BIG RAPIDS -- Ferris State University's student enrollment numbers have decreased for the fourth year in a row.

According to a recent enrollment report from the Michigan Association of State Universities, Ferris' enrollment dropped from 13,250 for the 2018 fall semester to 12,482 for the 2019 fall semester. This brings the student enrollment rate down 5.87% in the course of a year.

While Ferris has seen a decrease in student numbers, many other schools around the state are facing the same issue, including Central Michigan University, which saw a 10.48% decrease, and Lake Superior State University, which had a 8.15% student decline from 2018 to 2019.

FSU Dean of Enrollment Services Kristen Salomonson said these decreases could be because of a decline in high school graduates, both locally as well as statewide.

"The most significant factor is the demographic landscape in our state and region," she said. "Projections until 2032 indicate that Michigan will drop to 88,000 high school graduates. Between 2013 to 2025, we are predicted to have 14,000 fewer high school graduates."

Additionally, she said it is likely more individuals are stepping into the workforce following high school rather than pursuing a college degree.

"Particularly for our statewide and online enrollments, the positive economic and unemployment trends traditionally mean fewer people opt to pursue education and instead participate more actively in the labor market," Salomonson said. "When a greater number of good jobs are available, enrollment at colleges and universities tend to decline."

Though Ferris' total student enrollment is down, there has been a slight increase in enrollment of first-term freshmen over the past several years, from 1,829 in 2017 to 1,892 in 2019.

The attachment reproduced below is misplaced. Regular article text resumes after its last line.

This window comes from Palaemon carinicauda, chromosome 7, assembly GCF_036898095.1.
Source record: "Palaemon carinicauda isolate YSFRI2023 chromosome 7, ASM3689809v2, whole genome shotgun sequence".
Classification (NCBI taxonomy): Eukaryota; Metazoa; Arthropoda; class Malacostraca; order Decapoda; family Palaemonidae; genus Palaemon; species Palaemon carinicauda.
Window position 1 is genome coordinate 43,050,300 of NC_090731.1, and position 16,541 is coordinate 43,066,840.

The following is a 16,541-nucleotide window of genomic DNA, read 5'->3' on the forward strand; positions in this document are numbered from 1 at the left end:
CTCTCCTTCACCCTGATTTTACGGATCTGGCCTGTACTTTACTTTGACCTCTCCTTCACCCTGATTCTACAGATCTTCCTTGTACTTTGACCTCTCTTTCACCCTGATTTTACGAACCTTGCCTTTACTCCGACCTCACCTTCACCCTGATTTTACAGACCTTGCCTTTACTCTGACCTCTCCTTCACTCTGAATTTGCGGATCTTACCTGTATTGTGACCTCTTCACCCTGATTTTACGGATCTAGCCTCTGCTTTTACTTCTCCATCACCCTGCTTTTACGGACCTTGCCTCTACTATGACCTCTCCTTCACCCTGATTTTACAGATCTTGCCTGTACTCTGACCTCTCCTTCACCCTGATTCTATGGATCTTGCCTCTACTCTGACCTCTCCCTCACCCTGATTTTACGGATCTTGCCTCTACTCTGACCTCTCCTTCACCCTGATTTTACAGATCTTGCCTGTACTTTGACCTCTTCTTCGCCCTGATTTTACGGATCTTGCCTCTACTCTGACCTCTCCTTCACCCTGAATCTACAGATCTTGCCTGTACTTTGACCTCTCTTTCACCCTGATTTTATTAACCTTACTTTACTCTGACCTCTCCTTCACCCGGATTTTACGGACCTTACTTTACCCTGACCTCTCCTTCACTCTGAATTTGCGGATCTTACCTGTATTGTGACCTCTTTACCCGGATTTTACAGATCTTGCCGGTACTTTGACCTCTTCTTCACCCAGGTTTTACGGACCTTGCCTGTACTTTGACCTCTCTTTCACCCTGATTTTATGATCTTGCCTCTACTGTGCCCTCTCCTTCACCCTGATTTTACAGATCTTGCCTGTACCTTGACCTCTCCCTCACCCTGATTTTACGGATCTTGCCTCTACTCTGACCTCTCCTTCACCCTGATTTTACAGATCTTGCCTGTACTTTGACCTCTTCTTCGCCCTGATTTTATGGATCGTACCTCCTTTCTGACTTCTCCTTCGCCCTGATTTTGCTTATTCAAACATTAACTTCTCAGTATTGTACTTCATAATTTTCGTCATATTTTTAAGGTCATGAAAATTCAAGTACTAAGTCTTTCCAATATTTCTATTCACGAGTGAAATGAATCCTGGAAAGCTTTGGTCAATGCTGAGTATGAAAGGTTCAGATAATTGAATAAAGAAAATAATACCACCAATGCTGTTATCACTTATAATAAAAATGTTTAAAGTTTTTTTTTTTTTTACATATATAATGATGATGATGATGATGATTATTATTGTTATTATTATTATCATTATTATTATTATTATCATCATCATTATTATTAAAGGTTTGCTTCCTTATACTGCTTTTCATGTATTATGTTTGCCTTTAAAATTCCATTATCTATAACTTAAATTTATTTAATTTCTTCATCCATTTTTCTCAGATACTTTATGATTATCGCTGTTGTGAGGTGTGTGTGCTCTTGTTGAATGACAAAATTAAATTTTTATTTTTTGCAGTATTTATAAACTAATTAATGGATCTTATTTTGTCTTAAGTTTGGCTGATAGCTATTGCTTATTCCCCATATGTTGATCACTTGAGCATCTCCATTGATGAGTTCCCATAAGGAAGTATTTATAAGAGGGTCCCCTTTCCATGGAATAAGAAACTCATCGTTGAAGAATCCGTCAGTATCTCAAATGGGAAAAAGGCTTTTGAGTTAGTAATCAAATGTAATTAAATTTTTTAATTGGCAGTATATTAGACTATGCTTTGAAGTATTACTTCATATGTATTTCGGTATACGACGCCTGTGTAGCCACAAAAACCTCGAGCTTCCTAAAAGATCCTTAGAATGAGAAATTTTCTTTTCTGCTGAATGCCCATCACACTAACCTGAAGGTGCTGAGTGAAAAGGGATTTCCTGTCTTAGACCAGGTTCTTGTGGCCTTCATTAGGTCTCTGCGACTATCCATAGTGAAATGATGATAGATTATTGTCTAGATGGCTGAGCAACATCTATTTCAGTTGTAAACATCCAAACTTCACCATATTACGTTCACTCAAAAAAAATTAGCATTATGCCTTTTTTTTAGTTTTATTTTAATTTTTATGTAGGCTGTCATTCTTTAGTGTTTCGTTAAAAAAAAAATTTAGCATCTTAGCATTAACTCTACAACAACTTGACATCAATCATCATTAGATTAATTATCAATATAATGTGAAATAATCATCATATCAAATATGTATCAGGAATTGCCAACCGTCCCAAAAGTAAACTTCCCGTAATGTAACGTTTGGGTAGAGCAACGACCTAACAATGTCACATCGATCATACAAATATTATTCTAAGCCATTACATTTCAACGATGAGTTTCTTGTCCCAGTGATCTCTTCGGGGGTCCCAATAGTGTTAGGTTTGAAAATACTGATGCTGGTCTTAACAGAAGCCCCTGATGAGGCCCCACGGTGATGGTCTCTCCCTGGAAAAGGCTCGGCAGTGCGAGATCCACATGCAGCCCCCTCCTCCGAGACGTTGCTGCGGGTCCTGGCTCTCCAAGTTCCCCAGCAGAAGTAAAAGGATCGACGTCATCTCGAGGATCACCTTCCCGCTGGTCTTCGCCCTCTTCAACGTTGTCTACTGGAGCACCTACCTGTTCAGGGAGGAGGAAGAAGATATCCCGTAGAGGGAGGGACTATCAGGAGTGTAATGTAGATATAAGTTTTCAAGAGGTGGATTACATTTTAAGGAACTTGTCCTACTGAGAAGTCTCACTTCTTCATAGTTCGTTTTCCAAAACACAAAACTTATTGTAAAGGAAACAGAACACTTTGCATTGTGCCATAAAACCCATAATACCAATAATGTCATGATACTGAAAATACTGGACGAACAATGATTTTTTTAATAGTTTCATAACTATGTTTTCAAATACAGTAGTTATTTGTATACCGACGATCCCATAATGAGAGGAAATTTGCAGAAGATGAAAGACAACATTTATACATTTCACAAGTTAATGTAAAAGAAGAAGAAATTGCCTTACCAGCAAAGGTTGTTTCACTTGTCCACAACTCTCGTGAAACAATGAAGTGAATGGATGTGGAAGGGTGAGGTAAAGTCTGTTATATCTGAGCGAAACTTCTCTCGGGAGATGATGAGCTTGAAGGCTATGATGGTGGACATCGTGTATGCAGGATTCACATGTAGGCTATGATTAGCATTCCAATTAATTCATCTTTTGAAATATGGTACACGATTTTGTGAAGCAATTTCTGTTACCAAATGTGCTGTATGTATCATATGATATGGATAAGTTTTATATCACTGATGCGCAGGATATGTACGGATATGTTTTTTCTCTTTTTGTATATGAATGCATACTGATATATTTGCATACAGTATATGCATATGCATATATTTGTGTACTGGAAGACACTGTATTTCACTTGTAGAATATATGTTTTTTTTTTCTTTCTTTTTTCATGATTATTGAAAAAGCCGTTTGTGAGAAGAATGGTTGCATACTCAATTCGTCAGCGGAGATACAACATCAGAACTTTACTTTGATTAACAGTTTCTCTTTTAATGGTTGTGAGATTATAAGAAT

Salomonson said this could have to do with Ferris' more recent test-optional enrollment plan, which was created to help improve enrollment numbers while also give students with poor SAT/ACT scores a second chance at getting into a university.

"Ferris recognizes that published research increasingly suggests that standardized testing provides an incomplete picture of some applicants' ability to succeed in a college environment," she said about the program. "There are many students who feel that their standardized test scores do not reflect their abilities. They may have done extremely well in high school, but the results of a test taken on a single day can have a negative impact."

The enrollment initiative was put in place for the 2019-20 academic year, and resulted in the enrollment of 58 students in the fall.

While this is one way Ferris has been combating the decline in enrollment, Salomonson said Ferris is attempting to enhance enrollment rates through a variety of other initiatives, including better methods of high school student outreach, improved university branding, the creation of an internationalization plan to promote international enrollment and more.

"Consistent with our strategic plan, our goal is to increase our total enrollment and attract as many qualified students as we can to Ferris," she said.

While most state universities saw a decline in enrollment, the University of Michigan saw a 2.94% increase and Northern Michigan University saw a 1.8% increase from 2018-19.